Fed may keep short-term rates low long after bond-buying pullback

WASHINGTON — Federal Reserve policymakers, expecting to pull back on their bond-buying stimulus "in coming months," are considering keeping short-term interest rates quite low for quite a while, among other options to try to support what they see as a moderately improving economy.

Financial markets have been intensely anticipating signs for when the Fed might start reducing its $85-billion-a-month purchase of Treasury and mortgage securities, a program aimed at holding down long-term interest rates.

But minutes of the central bank's policy meeting last month, released Wednesday with the customary three-week lag, offered no additional hint of how soon that might come.

There's an outside chance that Fed officials could decide to reduce the central bank's bond-buying program at the next meeting set for Dec. 17-18. But analysts generally think policymakers will wait until January or March before making any such move, wanting to see further signs of a strengthening economy and job market.

On the whole, economic data since the Fed's Oct. 29-30 meeting have been somewhat brighter. Payroll-job gains were surprisingly strong in October, despite the partial federal government shutdown and budget standoff in Washington, which Fed officials regarded as "temporary and limited" in terms of any direct effect on the economy, according to the minutes.

The economy overall grew at a faster-than-expected 2.8% annual rate in the third quarter. However, growth this quarter is looking considerably weaker, expected to be in the neighborhood of 1.5%, and the crucial housing market has lost some steam since mortgage rates rose in the summer.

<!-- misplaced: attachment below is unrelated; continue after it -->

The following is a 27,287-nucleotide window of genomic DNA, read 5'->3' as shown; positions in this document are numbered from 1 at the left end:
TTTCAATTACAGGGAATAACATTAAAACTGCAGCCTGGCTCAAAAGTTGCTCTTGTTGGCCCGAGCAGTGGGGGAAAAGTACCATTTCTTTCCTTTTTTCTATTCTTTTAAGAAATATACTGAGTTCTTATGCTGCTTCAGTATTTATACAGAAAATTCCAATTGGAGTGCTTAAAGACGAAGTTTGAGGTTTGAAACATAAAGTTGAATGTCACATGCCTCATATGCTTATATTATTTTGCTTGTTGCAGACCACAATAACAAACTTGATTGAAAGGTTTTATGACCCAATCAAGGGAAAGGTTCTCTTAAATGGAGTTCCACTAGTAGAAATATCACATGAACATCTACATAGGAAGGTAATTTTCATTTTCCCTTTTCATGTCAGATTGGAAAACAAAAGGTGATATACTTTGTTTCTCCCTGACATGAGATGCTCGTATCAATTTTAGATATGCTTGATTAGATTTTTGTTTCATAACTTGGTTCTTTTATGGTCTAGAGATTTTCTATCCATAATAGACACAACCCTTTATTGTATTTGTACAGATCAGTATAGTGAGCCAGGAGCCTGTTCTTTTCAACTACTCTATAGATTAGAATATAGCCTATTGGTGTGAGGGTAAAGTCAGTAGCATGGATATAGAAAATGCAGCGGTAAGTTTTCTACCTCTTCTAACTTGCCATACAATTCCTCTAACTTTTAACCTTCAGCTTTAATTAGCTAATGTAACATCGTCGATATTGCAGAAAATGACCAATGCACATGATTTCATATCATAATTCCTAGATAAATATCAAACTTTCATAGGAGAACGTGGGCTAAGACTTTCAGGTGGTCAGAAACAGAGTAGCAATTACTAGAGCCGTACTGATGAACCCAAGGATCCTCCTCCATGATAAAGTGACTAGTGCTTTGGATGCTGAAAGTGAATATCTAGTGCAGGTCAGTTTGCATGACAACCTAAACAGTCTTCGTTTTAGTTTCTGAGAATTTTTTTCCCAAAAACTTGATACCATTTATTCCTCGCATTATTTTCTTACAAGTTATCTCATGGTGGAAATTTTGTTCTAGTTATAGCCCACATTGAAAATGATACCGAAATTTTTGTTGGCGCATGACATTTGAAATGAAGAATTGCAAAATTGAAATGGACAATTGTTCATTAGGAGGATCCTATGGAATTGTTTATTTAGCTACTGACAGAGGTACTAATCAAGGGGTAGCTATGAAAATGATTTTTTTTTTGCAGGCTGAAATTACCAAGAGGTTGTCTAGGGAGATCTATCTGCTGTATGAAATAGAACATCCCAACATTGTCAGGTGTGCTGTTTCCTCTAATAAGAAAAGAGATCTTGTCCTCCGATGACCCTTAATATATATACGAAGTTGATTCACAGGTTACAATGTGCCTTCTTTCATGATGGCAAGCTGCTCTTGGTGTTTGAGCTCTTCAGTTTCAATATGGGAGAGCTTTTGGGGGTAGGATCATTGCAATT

Still, Fed policymakers are ready to dial back the bond purchases. The 100-year-old central bank has never taken on such a hefty amount of assets now in its books, and officials aren't sure that the stimulus is having the bang for the buck that it did earlier.

That growing discomfort was evident in Fed Chairman Ben S. Bernanke's speech Tuesday night, when he spoke of the "uncertainty about the costs and efficacy" of large-scale bond purchases.

The problem is that Bernanke and his colleagues worry that a pullback of this unconventional stimulus will stall markets and the broader economy.

Comments by Bernanke last spring that mentioned the possibility of an imminent tapering of bond-buying dragged down financial markets and sent long-term interest rates surging, which many analysts view as a major factor in the housing slowdown since summer.

"The Fed doesn't want to see any more volatility in interest rates or rise in long-term rates," said James Marple, a senior economist at TD Economics, part of the TD Bank Group. "It would like to make the transition out of asset purchases as smooth as possible, and it doesn't know exactly how to do that."

"How do you taper without scaring the market?" he asked.

In recent months Fed officials have sought to make clear that a withdrawal of bond-buying activity doesn't mean monetary conditions are tightening. And at their last policy meeting in October, Fed officials discussed ways to reinforce the thinking to markets that the short-term rate, the so-called federal funds rate, could remain unusually low even after it has moved off the bottom. By keeping that target rate low, the Fed would help hold down borrowing costs for businesses and consumers.

In his speech Tuesday night at the National Economists Club in Washington, Bernanke said that "we have seen meaningful improvement in the labor market" since the bond-buying stimulus began in September 2012. And he said Fed officials expect to see continued improvement in the job situation and the inflation rate moving toward the central bank's 2% target — preconditions for an imminent reduction of bond purchases.

Bernanke, though, took pains to note that the federal funds rate was a separate matter. He said that "even after unemployment drops below 61/2%, and so long as inflation remains well behaved, the [Fed] committee can be patient in seeking assurance that the labor market is sufficiently strong before considering any increase in its target for the federal funds rate."


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